The New York Times manages to revive the myth of atomic scientist Robert Oppenheimer as a man broken, his career ended by a long-discredited security hearing in the 1950s, in spite of plenty of evidence to the contrary.
One of the pioneers of psychology, Ruth Tolman, helped develop early treatment for PTSD after World War II, and led the effort to make psychology a science. So why is she remembered best as Richard Tolman's wife and Robert Oppenheimer's best friend?
In his debut book Trinity: A Graphic History of the First Atomic Bomb, author and illustrator Jonathan Fetter-Vorm tackles the immense history of the Manhattan Project, the top-secret government effort to build an atomic bomb.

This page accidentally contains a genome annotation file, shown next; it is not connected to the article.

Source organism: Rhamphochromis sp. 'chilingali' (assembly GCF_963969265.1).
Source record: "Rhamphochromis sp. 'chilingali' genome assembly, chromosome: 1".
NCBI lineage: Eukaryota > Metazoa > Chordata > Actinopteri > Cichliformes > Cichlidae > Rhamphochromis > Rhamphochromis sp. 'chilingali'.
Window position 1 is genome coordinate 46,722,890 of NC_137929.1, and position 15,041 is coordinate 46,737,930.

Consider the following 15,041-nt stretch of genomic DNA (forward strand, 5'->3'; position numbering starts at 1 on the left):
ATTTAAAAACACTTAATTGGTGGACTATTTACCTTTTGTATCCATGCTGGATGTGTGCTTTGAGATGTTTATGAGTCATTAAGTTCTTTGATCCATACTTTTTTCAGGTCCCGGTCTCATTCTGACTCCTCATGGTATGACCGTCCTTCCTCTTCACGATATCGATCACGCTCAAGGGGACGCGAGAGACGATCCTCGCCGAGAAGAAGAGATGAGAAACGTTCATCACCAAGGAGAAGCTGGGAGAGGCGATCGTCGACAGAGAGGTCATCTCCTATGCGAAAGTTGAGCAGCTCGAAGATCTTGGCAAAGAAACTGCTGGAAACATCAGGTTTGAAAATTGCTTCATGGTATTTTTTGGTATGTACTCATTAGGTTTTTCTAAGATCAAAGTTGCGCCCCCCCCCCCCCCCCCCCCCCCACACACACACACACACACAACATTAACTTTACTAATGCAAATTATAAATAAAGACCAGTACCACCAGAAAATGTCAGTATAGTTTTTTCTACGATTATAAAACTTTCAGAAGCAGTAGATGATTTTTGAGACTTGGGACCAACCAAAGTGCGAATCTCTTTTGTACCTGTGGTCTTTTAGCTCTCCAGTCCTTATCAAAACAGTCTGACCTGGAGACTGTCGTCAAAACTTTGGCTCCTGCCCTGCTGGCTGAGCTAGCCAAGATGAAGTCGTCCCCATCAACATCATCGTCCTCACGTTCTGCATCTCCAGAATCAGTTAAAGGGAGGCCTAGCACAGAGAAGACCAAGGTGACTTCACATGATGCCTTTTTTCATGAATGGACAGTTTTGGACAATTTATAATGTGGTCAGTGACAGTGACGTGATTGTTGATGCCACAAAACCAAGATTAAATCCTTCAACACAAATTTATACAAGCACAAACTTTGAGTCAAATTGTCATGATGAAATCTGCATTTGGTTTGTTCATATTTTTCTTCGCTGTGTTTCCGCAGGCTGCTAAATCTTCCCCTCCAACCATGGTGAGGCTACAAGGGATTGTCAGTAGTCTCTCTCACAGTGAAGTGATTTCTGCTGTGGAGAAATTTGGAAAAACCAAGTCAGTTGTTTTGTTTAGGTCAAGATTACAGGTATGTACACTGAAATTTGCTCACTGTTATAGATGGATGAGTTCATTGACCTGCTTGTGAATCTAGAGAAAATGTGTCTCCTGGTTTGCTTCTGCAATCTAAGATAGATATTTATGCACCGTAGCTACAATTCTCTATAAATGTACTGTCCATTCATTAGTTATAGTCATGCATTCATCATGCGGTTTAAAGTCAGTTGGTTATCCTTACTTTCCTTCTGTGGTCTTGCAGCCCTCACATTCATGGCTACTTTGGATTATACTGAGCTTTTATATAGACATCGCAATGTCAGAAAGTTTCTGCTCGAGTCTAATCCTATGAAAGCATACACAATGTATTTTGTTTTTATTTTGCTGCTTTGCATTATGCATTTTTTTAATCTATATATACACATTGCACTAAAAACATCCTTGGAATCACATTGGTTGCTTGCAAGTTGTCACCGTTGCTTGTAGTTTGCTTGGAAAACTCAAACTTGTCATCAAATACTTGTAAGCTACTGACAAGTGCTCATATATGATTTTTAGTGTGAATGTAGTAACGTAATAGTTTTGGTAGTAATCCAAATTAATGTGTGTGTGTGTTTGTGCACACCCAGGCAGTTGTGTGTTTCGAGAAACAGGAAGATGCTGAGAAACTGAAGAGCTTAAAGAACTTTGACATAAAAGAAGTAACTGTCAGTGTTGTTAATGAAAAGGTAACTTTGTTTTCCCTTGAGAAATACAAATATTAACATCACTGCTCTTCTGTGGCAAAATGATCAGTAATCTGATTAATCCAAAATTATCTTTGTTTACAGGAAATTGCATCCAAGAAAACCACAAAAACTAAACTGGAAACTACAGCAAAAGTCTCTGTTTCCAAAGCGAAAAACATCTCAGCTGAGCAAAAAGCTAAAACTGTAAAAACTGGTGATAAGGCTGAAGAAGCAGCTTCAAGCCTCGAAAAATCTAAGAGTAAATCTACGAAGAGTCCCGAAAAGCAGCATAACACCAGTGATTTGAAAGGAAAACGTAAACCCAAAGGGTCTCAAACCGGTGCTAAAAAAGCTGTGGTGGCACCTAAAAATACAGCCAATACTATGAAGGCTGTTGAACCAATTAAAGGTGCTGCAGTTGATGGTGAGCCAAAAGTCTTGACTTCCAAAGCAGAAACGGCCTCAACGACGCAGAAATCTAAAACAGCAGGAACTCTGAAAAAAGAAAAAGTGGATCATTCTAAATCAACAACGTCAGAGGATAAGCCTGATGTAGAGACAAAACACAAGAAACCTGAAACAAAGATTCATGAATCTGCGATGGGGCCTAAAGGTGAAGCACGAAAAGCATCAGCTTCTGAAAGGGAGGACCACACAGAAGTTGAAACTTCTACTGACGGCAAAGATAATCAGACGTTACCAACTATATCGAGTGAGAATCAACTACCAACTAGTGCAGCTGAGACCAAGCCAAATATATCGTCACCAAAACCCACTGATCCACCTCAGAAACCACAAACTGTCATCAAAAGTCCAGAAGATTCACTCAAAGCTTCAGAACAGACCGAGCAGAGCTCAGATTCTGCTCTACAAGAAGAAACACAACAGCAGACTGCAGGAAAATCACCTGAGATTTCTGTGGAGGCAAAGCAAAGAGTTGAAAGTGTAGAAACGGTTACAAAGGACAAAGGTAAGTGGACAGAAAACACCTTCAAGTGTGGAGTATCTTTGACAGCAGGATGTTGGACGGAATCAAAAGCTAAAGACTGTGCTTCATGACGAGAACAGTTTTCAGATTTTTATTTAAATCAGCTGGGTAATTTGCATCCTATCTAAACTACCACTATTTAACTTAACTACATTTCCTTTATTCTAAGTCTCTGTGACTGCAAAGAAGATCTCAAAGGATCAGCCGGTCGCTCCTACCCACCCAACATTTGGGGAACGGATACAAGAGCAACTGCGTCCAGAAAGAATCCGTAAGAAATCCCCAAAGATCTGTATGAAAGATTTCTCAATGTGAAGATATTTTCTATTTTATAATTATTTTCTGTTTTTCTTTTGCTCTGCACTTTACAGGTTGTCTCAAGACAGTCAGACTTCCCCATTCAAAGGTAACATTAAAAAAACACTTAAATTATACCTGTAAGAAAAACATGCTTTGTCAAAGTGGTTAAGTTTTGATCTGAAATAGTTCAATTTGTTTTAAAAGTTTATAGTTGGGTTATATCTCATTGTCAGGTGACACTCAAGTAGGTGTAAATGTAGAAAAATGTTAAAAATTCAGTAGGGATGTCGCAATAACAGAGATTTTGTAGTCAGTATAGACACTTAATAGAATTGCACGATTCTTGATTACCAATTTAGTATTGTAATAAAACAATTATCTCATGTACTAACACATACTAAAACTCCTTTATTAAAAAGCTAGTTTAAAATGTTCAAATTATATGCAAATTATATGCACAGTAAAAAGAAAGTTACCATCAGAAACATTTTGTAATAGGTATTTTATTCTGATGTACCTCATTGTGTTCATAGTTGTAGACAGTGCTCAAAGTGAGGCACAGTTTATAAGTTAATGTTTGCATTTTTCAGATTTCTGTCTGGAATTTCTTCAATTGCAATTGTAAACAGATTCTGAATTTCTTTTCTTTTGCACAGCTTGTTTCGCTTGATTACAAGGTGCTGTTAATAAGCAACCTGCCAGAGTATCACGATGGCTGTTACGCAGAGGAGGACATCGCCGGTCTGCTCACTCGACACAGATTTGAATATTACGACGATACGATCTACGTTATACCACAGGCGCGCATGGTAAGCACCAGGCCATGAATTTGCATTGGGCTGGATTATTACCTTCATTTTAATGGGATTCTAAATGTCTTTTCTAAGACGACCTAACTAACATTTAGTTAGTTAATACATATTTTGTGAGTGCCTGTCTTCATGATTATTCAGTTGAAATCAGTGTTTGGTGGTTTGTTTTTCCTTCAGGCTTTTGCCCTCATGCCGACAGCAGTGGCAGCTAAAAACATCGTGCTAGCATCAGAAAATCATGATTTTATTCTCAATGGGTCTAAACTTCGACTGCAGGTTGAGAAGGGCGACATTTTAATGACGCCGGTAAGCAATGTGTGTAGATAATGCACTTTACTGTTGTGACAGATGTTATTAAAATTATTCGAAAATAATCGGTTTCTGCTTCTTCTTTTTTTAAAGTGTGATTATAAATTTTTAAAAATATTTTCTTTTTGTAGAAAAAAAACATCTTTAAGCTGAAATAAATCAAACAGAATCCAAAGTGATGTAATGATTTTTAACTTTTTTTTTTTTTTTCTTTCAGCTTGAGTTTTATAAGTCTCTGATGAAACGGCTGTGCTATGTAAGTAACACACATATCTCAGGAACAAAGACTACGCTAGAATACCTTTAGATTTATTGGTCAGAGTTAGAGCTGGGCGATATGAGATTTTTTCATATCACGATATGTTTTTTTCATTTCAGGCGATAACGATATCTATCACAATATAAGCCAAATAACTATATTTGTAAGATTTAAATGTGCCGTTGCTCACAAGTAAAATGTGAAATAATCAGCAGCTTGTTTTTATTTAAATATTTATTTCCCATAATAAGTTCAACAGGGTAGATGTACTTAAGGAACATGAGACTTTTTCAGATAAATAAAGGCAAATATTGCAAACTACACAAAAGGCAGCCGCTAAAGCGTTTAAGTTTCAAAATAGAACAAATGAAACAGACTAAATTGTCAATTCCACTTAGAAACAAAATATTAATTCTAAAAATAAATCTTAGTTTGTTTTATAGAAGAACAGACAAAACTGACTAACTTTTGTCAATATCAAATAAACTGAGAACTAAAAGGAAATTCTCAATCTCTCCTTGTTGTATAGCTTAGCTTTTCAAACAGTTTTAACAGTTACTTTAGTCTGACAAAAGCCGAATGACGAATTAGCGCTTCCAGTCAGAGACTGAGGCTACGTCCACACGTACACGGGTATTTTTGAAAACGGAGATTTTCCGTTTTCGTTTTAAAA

Sixty-seven years ago, the United States ended World War II -- and launched a new era of human existence -- by dropping atomic bombs, Little Boy and Fat Man, on the cities, killing some 220,000 people.
Have you seen the new documentary Countdown to Zero? If not, get thee to a cinema post haste. You will see remarkable footage of one of the most interesting characters of the 20th century, J. Robert Oppenheimer.